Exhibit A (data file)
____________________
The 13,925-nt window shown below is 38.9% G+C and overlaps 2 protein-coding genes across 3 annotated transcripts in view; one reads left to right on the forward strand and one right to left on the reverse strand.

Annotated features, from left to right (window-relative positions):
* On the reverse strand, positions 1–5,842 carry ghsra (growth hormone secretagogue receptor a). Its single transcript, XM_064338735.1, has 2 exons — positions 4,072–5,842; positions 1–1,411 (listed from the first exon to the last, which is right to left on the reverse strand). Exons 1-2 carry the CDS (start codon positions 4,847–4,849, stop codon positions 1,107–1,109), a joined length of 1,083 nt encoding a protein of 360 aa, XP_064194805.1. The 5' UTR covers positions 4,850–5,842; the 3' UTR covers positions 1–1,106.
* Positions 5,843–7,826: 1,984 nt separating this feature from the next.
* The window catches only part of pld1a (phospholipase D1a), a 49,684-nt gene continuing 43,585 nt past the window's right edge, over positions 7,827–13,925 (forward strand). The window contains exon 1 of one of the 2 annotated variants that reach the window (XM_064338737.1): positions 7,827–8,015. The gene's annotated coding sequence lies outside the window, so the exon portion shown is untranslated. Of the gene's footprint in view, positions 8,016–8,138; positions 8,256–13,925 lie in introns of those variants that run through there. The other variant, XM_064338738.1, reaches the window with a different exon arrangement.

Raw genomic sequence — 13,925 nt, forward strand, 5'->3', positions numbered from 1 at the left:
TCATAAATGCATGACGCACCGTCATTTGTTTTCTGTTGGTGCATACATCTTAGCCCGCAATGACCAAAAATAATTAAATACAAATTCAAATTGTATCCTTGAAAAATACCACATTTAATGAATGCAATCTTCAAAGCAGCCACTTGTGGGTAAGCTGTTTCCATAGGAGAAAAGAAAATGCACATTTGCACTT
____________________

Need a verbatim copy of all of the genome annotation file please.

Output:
The 13,925-nt window shown below is 38.9% G+C and overlaps 2 protein-coding genes across 3 annotated transcripts in view; one reads left to right on the forward strand and one right to left on the reverse strand.

Annotated features, from left to right (window-relative positions):
* On the reverse strand, positions 1–5,842 carry ghsra (growth hormone secretagogue receptor a). Its single transcript, XM_064338735.1, has 2 exons — positions 4,072–5,842; positions 1–1,411 (listed from the first exon to the last, which is right to left on the reverse strand). Exons 1-2 carry the CDS (start codon positions 4,847–4,849, stop codon positions 1,107–1,109), a joined length of 1,083 nt encoding a protein of 360 aa, XP_064194805.1. The 5' UTR covers positions 4,850–5,842; the 3' UTR covers positions 1–1,106.
* Positions 5,843–7,826: 1,984 nt separating this feature from the next.
* The window catches only part of pld1a (phospholipase D1a), a 49,684-nt gene continuing 43,585 nt past the window's right edge, over positions 7,827–13,925 (forward strand). The window contains exon 1 of one of the 2 annotated variants that reach the window (XM_064338737.1): positions 7,827–8,015. The gene's annotated coding sequence lies outside the window, so the exon portion shown is untranslated. Of the gene's footprint in view, positions 8,016–8,138; positions 8,256–13,925 lie in introns of those variants that run through there. The other variant, XM_064338738.1, reaches the window with a different exon arrangement.

Raw genomic sequence — 13,925 nt, forward strand, 5'->3', positions numbered from 1 at the left:
TCATAAATGCATGACGCACCGTCATTTGTTTTCTGTTGGTGCATACATCTTAGCCCGCAATGACCAAAAATAATTAAATACAAATTCAAATTGTATCCTTGAAAAATACCACATTTAATGAATGCAATCTTCAAAGCAGCCACTTGTGGGTAAGCTGTTTCCATAGGAGAAAAGAAAATGCACATTTGCACTT